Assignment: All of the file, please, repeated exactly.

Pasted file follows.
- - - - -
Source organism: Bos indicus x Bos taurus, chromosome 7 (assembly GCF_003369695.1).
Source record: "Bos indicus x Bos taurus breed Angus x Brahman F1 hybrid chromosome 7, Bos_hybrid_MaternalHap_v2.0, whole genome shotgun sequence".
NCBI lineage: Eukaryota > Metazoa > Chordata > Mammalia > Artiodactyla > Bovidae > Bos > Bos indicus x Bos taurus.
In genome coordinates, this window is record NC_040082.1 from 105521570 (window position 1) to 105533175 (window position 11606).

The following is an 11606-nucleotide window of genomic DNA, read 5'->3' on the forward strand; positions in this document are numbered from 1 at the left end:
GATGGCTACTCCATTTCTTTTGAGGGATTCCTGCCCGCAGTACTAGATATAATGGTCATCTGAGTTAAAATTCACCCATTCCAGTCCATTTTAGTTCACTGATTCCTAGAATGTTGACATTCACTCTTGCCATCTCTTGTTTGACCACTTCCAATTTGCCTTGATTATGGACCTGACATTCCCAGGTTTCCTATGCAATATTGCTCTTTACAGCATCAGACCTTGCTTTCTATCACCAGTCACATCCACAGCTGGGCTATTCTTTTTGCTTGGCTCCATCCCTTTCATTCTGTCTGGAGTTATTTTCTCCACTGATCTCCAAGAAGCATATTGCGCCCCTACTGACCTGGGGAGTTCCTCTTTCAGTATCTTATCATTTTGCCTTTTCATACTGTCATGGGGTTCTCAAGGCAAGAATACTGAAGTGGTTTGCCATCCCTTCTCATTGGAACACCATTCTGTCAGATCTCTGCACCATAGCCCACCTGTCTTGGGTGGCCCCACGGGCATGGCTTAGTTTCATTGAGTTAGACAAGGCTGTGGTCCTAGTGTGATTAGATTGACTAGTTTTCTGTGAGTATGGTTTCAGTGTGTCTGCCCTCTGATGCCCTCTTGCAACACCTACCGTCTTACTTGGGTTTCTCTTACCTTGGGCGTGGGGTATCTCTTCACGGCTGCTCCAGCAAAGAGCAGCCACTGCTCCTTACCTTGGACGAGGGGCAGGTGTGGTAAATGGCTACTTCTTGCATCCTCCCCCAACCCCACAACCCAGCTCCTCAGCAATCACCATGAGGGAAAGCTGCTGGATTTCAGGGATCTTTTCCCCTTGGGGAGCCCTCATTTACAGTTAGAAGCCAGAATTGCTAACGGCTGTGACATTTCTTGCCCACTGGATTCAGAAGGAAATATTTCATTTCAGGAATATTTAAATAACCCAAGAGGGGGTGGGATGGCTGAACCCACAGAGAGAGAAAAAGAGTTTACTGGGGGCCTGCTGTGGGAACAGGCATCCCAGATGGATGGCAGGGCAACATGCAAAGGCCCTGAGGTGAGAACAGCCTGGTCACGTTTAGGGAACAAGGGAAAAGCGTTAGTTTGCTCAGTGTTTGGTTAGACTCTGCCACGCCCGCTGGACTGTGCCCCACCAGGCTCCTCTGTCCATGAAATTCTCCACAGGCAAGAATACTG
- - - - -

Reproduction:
Source organism: Bos indicus x Bos taurus, chromosome 7 (assembly GCF_003369695.1).
Source record: "Bos indicus x Bos taurus breed Angus x Brahman F1 hybrid chromosome 7, Bos_hybrid_MaternalHap_v2.0, whole genome shotgun sequence".
NCBI lineage: Eukaryota > Metazoa > Chordata > Mammalia > Artiodactyla > Bovidae > Bos > Bos indicus x Bos taurus.
In genome coordinates, this window is record NC_040082.1 from 105521570 (window position 1) to 105533175 (window position 11606).

The following is an 11606-nucleotide window of genomic DNA, read 5'->3' on the forward strand; positions in this document are numbered from 1 at the left end:
GATGGCTACTCCATTTCTTTTGAGGGATTCCTGCCCGCAGTACTAGATATAATGGTCATCTGAGTTAAAATTCACCCATTCCAGTCCATTTTAGTTCACTGATTCCTAGAATGTTGACATTCACTCTTGCCATCTCTTGTTTGACCACTTCCAATTTGCCTTGATTATGGACCTGACATTCCCAGGTTTCCTATGCAATATTGCTCTTTACAGCATCAGACCTTGCTTTCTATCACCAGTCACATCCACAGCTGGGCTATTCTTTTTGCTTGGCTCCATCCCTTTCATTCTGTCTGGAGTTATTTTCTCCACTGATCTCCAAGAAGCATATTGCGCCCCTACTGACCTGGGGAGTTCCTCTTTCAGTATCTTATCATTTTGCCTTTTCATACTGTCATGGGGTTCTCAAGGCAAGAATACTGAAGTGGTTTGCCATCCCTTCTCATTGGAACACCATTCTGTCAGATCTCTGCACCATAGCCCACCTGTCTTGGGTGGCCCCACGGGCATGGCTTAGTTTCATTGAGTTAGACAAGGCTGTGGTCCTAGTGTGATTAGATTGACTAGTTTTCTGTGAGTATGGTTTCAGTGTGTCTGCCCTCTGATGCCCTCTTGCAACACCTACCGTCTTACTTGGGTTTCTCTTACCTTGGGCGTGGGGTATCTCTTCACGGCTGCTCCAGCAAAGAGCAGCCACTGCTCCTTACCTTGGACGAGGGGCAGGTGTGGTAAATGGCTACTTCTTGCATCCTCCCCCAACCCCACAACCCAGCTCCTCAGCAATCACCATGAGGGAAAGCTGCTGGATTTCAGGGATCTTTTCCCCTTGGGGAGCCCTCATTTACAGTTAGAAGCCAGAATTGCTAACGGCTGTGACATTTCTTGCCCACTGGATTCAGAAGGAAATATTTCATTTCAGGAATATTTAAATAACCCAAGAGGGGGTGGGATGGCTGAACCCACAGAGAGAGAAAAAGAGTTTACTGGGGGCCTGCTGTGGGAACAGGCATCCCAGATGGATGGCAGGGCAACATGCAAAGGCCCTGAGGTGAGAACAGCCTGGTCACGTTTAGGGAACAAGGGAAAAGCGTTAGTTTGCTCAGTGTTTGGTTAGACTCTGCCACGCCCGCTGGACTGTGCCCCACCAGGCTCCTCTGTCCATGAAATTCTCCACAGGCAAGAATACTG